The idea that men have an innate desire to “rescue a beauty” is so much more than the barbaric idea that men want to dominate and degrade, but that men are willing to fight for and defend the inherent dignity of all women, particularly those they love. You should, of course, be looking for a man who values and respects you, but true masculinity is so much more than that. Will this man fight for and defend you? Does he do that for his mother and sisters? Will he someday do the same for your daughters, and can he exemplify and pass on this value and respect to your sons?
The success and fulfillment that comes from achievement is something that all people, not just men, have an intrinsic need for. When taken too far or given too much priority, the desire for achievement at any cost is unhealthy for anyone. The desire to achieve and succeed, however, does not have to be innately disordered and make for a “toxic” man. The desire to provide, to take care of a family, and to be successful in life are all qualities you should want in a man.
The issue again comes when there is a lack of respect for others, and achievements are given priority over people. The desire to give something substantive to one’s family and contribute to the world is good! True masculinity recognizes that achievements are not just self-serving, and that success comes from working with and respecting others.
True masculinity recognizes that achievements are not just self-serving, and that success comes from working with and respecting others.
Eschewal of the Appearance of Weakness
No one wants to appear weak, and there is a bigger stigma around this for men than there is for women. Although an unwillingness to appear weak for any reason is both unhealthy and impractical, I can sympathize with the sentiment of men who avoid showing weakness at all costs. The desire to provide and protect, to appear strong, are not necessarily terrible things if applied in the right contexts.
The toxicity comes when men are absolutely unwilling to show or admit weakness under any circumstance. In order to help combat this, we as women must be refuges of support and solace for the men in our lives. It is not enough to chalk it up to toxic masculinity, we must help be solutions to the problem. We must recognize that strong men are a good thing, but strong men who will never admit they are weak are not. As women, we criticize ourselves, our friends, and yes, our men. Constructive criticism is healthy and promotes growth, but we have to be willing to be there for our men and allow them to be vulnerable too.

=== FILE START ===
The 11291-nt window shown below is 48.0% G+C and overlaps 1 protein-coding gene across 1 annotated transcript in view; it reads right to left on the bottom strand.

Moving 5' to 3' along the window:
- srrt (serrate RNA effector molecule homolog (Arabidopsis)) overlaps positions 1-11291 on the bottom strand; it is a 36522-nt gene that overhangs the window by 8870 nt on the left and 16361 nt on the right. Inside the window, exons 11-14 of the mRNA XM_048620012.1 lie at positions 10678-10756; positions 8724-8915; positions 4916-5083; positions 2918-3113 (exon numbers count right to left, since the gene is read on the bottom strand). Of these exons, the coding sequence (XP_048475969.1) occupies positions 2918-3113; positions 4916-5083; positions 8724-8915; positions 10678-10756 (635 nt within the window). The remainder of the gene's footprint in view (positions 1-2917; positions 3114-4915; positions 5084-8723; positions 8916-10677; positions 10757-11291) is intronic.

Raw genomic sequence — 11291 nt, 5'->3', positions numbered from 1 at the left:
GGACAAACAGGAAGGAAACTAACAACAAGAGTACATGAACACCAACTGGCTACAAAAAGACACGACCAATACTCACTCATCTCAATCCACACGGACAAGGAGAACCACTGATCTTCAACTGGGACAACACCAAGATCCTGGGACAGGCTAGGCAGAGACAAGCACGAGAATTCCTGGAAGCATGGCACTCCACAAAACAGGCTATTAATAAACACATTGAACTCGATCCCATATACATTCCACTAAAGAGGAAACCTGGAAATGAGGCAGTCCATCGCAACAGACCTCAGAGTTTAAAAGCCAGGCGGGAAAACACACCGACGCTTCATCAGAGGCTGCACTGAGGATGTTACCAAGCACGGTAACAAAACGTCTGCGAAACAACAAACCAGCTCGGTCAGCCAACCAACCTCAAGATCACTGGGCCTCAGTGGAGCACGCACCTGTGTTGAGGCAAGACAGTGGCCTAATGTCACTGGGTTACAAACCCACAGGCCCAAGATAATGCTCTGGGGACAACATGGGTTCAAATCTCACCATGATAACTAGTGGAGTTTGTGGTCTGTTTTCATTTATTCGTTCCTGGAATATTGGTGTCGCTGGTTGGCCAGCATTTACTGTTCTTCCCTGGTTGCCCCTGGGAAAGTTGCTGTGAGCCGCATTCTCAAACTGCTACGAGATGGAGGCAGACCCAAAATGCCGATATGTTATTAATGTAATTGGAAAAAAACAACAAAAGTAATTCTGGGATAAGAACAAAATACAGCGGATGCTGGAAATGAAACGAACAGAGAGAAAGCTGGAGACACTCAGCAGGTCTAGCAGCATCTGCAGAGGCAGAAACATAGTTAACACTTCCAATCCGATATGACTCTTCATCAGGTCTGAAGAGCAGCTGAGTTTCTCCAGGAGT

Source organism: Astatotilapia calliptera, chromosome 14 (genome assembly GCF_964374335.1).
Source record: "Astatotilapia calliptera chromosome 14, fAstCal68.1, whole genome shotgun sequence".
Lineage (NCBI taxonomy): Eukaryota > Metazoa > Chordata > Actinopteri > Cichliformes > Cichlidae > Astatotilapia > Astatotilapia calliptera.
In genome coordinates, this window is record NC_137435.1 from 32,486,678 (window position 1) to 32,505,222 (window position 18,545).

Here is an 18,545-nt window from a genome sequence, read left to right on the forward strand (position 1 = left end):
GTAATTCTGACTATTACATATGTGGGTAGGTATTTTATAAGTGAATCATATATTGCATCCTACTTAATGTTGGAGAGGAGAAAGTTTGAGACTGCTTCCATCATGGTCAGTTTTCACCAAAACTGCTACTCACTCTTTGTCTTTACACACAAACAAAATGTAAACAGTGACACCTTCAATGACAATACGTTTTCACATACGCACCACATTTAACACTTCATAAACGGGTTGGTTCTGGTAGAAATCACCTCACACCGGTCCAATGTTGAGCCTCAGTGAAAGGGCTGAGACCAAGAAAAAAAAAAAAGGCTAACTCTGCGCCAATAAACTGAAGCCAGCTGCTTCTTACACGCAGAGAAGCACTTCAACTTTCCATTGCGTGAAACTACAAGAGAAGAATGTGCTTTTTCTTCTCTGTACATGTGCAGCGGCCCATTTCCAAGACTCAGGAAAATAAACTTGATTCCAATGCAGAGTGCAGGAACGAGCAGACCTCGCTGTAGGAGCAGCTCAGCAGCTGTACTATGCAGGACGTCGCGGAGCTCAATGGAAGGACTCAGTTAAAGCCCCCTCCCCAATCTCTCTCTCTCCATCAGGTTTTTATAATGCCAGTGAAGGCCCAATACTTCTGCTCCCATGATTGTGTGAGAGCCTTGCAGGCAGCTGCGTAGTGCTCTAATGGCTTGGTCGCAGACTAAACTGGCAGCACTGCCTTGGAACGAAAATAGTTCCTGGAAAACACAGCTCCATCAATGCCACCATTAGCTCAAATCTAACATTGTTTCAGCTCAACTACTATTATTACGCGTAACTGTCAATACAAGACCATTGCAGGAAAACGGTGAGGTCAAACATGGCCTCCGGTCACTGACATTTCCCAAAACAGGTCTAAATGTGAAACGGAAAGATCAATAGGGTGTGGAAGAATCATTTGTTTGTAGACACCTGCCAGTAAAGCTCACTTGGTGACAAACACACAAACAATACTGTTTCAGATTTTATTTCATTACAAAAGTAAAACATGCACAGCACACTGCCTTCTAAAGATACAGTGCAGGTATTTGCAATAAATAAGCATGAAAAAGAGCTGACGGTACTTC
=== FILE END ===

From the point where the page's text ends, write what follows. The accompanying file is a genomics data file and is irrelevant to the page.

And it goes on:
Adventure, Risk, and Violence
An adventure to live and a battle to fight appear to be ordered towards recklessness and violence, but this is only the case when these desires are improperly ordered. Lack of respect, morality, and virtue rather than toxic masculinity are the driving causes behind unnecessary violence and dangerous behavior. True masculinity embraces and pursues an adventure and a battle that are worth “fighting” for, a purpose that is noble and worthwhile.
Life itself is a battle, and making a conscious effort to choose goodness and virtue every day is a fight. There is a reason little boys love playing pirates and cowboys, and it isn’t because they have a natural desire to harm, but because they have a natural desire for adventure and the conquest of something that is noble and good. If left unchecked, of course, these desires can quickly degrade into negative behaviors. However, men who are willing to fight for their marriages, for their families, and for the morals and values they believe in are worthy battles to be embraced.
Men who are willing to fight for their marriages, for their families, and for the morals and values they believe in are worthy battles to be embraced.
It is not masculinity that is toxic then, but lack of masculinity. Without proper direction and purpose, the natural desires of a man’s heart quickly become disordered. Rather than attribute the failings of men to natural and unmanageable desires, we should be seeking to find, stand by, and affirm the men who respect, cherish, and fight for others through virtuous action.